By Tina VilcaMarch 23, 2012
A little over a decade after 9/11, Americans around the nation's capital and surrounding areas still think of the horrific moments of that day. The twin towers in New York were left in ruins, while the Pentagon in Arlington, the hub of our military forces, was crippled.
There have been numerous attempts made on Americans' lives each day, and with threats of biochemical warfare or bombings in populated environments, complacency is a luxury we cannot afford.
To keep military members and their Families safe and prepared for acts of violence, the Department of Homeland Security, through the Cities Readiness Initiative, will be conducting a Closed Point of Dispensing Standard Operating exercise March 28 around the D.C. metropolitan area. Wednesday's test may possibly affect those living and working on the Fort McNair portion of Joint Base Myer-Henderson Hall.
The exercise is used to plan and prepare for defenses against a biological attack over a widespread area. The exercise will take 36 hours to complete.
"Under the new Centers for Disease Control guidelines, a regional mass dispensing exercise must be completed every five years. Although the National Capital jurisdictions have done regional exercises previously, this is the first time the 'Extended NCR' has conducted mass dispensing operations on this scale simultaneously," said Wesley McDermott, CDC strategic national stockpile advisor, with the D.C. Department of Health.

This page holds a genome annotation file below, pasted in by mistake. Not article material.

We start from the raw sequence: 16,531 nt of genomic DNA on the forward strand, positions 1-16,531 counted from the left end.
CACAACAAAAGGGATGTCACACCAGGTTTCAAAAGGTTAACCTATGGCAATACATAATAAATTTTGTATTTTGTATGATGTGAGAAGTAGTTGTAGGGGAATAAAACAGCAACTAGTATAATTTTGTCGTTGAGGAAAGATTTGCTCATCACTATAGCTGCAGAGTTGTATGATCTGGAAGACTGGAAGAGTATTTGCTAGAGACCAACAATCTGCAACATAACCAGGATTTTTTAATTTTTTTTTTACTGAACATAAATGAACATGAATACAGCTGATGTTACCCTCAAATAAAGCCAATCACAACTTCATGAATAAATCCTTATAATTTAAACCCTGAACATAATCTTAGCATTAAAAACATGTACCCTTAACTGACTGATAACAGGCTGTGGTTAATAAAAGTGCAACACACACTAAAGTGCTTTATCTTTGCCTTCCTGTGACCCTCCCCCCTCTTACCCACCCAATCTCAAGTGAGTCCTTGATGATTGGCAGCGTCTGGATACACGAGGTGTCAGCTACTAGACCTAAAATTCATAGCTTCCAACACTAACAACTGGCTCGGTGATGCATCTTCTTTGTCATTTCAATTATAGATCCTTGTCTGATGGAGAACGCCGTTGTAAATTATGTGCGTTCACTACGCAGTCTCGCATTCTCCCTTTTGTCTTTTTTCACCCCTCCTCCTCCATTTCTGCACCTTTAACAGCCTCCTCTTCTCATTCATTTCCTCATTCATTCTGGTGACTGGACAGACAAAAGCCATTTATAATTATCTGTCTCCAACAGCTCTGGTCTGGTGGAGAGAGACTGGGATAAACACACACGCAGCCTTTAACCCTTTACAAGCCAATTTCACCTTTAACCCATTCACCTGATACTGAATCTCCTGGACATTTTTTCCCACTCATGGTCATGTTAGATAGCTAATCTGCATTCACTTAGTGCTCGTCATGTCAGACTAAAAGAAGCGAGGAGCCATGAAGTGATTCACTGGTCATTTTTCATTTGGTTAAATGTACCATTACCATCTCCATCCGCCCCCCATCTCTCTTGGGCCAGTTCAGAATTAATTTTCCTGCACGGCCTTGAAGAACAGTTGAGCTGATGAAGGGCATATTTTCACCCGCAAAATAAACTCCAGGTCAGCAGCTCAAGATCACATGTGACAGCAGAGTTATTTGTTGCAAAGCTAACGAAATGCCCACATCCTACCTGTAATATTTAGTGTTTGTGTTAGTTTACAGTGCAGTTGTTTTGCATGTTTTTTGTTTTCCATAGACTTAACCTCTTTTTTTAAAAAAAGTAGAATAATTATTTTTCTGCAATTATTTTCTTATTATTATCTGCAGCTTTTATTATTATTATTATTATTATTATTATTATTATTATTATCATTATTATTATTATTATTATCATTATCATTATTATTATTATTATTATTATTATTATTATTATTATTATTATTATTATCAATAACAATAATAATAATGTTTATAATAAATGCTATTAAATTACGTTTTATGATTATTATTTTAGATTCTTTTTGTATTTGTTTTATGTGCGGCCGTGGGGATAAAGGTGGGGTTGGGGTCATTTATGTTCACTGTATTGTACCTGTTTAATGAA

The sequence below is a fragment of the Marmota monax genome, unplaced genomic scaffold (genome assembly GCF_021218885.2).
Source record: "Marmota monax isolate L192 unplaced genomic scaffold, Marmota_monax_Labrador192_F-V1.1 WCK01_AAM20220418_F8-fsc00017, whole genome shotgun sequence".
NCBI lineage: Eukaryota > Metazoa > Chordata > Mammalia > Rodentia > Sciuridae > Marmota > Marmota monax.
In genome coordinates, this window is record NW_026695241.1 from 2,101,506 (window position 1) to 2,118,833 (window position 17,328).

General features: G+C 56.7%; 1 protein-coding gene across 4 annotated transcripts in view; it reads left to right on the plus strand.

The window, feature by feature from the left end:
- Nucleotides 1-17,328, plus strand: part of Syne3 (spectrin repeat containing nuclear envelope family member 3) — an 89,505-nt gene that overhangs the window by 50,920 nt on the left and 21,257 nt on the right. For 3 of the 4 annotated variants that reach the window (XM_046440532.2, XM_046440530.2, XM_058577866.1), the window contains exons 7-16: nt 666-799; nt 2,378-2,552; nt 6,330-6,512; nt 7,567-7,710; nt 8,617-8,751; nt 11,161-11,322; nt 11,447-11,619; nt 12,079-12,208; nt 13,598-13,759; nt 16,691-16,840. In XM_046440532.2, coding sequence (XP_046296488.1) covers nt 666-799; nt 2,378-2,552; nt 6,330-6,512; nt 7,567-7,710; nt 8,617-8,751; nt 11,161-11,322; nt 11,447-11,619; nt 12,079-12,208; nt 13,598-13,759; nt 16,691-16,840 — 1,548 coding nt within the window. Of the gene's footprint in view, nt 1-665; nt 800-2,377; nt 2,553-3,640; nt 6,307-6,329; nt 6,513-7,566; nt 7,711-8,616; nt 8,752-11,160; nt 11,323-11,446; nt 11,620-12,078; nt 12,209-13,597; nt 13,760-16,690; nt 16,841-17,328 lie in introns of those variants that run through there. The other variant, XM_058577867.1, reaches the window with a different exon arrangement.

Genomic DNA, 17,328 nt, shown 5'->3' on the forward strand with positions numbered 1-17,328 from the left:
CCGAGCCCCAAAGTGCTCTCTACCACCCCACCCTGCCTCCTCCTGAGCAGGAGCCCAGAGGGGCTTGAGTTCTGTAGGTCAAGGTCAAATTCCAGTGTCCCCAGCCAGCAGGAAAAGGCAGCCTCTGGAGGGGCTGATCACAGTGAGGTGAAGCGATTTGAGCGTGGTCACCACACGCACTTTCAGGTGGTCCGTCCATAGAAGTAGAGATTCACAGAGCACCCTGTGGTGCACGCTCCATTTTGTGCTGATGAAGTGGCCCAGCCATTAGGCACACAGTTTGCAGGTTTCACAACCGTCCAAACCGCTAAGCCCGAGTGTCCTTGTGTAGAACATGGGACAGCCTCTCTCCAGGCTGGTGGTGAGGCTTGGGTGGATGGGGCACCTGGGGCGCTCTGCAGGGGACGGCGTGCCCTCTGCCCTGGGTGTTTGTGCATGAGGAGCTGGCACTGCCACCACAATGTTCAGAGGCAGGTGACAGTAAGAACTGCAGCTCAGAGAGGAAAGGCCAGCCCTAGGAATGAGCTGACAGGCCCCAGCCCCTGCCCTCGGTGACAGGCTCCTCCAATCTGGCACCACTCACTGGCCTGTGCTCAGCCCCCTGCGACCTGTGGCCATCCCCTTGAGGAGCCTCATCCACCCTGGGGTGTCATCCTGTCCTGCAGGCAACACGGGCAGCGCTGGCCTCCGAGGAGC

By creating this scene, it prepares emergency responders to act in a fast manner in a real-life situation. Extended efforts in planning the exercise began shortly after an incident in Tokyo, Japan. Ricin, a poison in the form of powder or a pellet, was dispensed in the subway in 1995. Shortly after this incident, DHS-CRI began reevaluating their system to ensure a full functional program. Throughout Wednesday's upcoming exercise, volunteers from the Medical Reserve Corps will be assisting local government employees to distribute necessary antibiotics to civilians who have been exposed to biological contamination.
An emergency operating center throughout the D.C. area will be activated for the exercise. "New communications capabilities have been utilized, directories of agency leadership teams have been updated and awareness of neighboring jurisdiction's capabilities have been refreshed," said McDermott.
The CPOD-SOG has been a requirement since 2006. Planning for this year's exercise began in November 2011. Families and servicemembers around the nation's capital can sleep soundly knowing that there are some whose job is to make sure that you exercise your daily rights and freedoms as Americans.
If you are around the area when an exercise is taking place please take all precautions.